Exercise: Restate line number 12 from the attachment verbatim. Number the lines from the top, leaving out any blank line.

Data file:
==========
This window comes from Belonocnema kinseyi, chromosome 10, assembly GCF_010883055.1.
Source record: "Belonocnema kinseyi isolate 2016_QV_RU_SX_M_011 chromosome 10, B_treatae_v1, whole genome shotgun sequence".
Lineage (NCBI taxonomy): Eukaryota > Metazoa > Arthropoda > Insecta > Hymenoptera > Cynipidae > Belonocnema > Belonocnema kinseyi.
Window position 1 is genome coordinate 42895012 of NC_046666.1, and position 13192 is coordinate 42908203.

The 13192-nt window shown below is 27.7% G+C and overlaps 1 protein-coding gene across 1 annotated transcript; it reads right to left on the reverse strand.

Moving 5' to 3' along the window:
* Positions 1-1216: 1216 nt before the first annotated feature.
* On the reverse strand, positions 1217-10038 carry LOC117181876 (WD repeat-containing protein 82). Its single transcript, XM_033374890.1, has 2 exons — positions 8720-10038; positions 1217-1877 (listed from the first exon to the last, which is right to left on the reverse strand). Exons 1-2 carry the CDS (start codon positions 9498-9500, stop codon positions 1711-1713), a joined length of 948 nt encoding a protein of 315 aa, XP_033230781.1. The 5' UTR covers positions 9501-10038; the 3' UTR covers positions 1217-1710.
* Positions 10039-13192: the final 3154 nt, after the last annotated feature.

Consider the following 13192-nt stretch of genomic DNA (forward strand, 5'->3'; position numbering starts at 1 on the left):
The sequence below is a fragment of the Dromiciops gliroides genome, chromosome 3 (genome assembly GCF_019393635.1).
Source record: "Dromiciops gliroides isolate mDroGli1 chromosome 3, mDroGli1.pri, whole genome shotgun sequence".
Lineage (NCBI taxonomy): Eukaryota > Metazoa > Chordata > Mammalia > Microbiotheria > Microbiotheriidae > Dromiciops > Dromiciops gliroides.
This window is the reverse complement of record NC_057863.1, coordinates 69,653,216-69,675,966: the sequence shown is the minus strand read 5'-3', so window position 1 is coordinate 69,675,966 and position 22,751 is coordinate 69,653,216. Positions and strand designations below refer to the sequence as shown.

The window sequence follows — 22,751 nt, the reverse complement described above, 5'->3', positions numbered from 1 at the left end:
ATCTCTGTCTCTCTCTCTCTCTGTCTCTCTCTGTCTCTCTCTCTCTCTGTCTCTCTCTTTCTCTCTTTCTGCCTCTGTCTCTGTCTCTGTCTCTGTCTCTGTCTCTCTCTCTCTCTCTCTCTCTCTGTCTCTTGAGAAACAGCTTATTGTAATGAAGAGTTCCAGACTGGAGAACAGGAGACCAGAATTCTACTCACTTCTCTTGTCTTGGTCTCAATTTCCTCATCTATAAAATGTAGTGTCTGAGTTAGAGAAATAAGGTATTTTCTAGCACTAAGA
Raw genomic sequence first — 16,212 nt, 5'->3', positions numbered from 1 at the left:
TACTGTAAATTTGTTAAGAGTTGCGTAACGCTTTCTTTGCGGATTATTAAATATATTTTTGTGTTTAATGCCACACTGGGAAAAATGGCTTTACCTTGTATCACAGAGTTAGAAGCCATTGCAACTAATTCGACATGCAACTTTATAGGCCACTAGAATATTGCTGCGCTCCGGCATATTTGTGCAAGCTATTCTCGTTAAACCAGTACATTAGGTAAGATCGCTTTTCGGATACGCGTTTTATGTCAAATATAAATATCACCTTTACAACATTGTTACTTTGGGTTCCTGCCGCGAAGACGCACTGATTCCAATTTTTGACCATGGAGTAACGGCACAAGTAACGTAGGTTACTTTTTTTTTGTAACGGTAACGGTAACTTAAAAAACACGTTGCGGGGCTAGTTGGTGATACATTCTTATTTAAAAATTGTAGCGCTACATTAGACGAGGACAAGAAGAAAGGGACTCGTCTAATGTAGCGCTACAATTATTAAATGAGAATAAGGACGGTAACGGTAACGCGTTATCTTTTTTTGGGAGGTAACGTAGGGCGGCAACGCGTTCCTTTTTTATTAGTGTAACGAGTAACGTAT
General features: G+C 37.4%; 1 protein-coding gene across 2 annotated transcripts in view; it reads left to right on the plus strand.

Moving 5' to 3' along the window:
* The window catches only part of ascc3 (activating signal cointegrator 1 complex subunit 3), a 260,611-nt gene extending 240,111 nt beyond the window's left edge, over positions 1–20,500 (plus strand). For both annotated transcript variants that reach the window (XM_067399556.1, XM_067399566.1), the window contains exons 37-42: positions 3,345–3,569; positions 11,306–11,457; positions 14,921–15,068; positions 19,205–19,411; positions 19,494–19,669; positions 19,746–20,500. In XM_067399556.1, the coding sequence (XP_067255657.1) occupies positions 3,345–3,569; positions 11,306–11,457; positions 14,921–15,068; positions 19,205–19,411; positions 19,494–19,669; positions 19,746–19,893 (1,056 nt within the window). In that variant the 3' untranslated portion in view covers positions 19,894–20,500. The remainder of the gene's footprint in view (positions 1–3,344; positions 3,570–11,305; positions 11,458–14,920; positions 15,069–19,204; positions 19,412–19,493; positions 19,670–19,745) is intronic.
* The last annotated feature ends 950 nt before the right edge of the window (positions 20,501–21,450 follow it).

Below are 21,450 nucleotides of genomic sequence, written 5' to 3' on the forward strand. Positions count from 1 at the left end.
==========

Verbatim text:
Source record: "Dromiciops gliroides isolate mDroGli1 chromosome 3, mDroGli1.pri, whole genome shotgun sequence".